The multi-year deal will combine MasterCard’s expertise in payment processing and commerce with Intel’s strength in chip-based security. The idea is to make checkout simpler and safer for online merchants and consumers using Ultrabooks (thin laptops like the Macbook Air) and future PCs.
The two companies will work on emerging payment technologies such as MasterCard’s PayPass and Intel’s Identity Protection Technology. The latter uses two-factor authentication and hardware-based display protection and security against malware. Consumers will be able to pay for online purchases in the future with a simple tap of a PayPass-enabled card, tag, or smartphone on an Ultrabook device.
PayPass can be used in plastic cards, mobile phones and other devices. Instead of swiping a credit card, you can simply tap on another device that contains the same technology. It is currently in use with Google’s mobile wallet service for Android mobile devices.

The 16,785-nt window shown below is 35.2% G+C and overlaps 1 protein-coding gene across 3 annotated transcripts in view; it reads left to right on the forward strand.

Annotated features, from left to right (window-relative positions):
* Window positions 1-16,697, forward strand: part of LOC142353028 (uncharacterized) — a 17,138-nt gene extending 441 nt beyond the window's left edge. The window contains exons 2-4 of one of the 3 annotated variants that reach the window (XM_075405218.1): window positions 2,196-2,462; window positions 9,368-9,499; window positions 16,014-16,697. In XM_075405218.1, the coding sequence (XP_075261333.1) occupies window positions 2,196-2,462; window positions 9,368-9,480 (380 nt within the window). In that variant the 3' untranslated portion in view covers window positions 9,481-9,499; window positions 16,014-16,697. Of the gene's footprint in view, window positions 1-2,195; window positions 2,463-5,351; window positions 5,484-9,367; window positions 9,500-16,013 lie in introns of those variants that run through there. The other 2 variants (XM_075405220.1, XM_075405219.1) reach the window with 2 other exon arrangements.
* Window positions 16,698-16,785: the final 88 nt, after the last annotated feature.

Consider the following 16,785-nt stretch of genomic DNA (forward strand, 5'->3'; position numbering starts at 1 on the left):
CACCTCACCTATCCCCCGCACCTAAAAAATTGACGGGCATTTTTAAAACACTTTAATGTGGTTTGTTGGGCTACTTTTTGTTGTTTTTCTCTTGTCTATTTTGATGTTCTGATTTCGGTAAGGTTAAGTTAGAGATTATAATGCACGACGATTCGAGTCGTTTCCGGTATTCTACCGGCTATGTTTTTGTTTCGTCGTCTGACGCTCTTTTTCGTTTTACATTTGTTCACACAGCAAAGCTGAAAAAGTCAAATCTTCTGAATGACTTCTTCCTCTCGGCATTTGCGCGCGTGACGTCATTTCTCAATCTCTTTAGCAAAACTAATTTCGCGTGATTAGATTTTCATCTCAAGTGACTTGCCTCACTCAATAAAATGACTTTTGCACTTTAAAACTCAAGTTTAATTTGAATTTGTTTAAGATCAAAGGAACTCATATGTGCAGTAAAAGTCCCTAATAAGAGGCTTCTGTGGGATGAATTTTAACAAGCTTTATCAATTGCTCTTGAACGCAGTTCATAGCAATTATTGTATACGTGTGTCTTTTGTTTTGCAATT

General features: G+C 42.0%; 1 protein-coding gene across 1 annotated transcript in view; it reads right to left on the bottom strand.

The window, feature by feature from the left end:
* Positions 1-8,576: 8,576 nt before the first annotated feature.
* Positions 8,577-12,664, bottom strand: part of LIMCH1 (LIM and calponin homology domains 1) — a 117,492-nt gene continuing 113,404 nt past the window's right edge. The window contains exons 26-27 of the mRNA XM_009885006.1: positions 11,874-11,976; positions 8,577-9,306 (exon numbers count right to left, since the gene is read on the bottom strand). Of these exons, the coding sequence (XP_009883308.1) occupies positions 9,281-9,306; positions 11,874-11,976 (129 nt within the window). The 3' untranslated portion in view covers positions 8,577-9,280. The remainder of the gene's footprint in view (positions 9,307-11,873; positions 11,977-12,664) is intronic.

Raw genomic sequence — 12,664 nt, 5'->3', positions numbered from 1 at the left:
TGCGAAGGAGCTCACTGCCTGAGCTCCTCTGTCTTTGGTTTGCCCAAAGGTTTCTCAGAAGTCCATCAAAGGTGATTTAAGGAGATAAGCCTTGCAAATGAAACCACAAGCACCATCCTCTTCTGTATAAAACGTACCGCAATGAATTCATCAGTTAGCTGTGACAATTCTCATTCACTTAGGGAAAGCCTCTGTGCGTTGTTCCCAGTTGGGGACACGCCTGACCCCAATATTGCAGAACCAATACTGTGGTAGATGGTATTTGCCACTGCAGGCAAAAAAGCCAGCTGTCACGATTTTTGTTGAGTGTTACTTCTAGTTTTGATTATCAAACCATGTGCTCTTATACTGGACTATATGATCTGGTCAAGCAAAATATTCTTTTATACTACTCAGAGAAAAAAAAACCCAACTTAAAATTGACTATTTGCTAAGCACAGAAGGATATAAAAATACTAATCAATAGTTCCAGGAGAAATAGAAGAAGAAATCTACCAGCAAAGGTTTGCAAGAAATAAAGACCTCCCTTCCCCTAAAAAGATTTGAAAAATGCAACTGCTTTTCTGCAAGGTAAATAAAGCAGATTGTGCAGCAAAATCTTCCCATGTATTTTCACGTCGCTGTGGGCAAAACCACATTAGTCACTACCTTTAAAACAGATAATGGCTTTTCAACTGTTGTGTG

Ed McLaughlin, chief emerging payments officer at MasterCard, said the collaboration will focus on a simple click or tap from the consumer point of view. Online sales hit $176.2 billion last year in the U.S. and are expected to grow at double-digit rates for the next five years, according to market researcher Forrester Research. Intel’s George Thangdurai, general manger of PC Client Services at Intel, said online commerce is a key focus area for Intel. MasterCard is competing with rivals such as Visa, American Express, Discover Financial Services, and PayPal.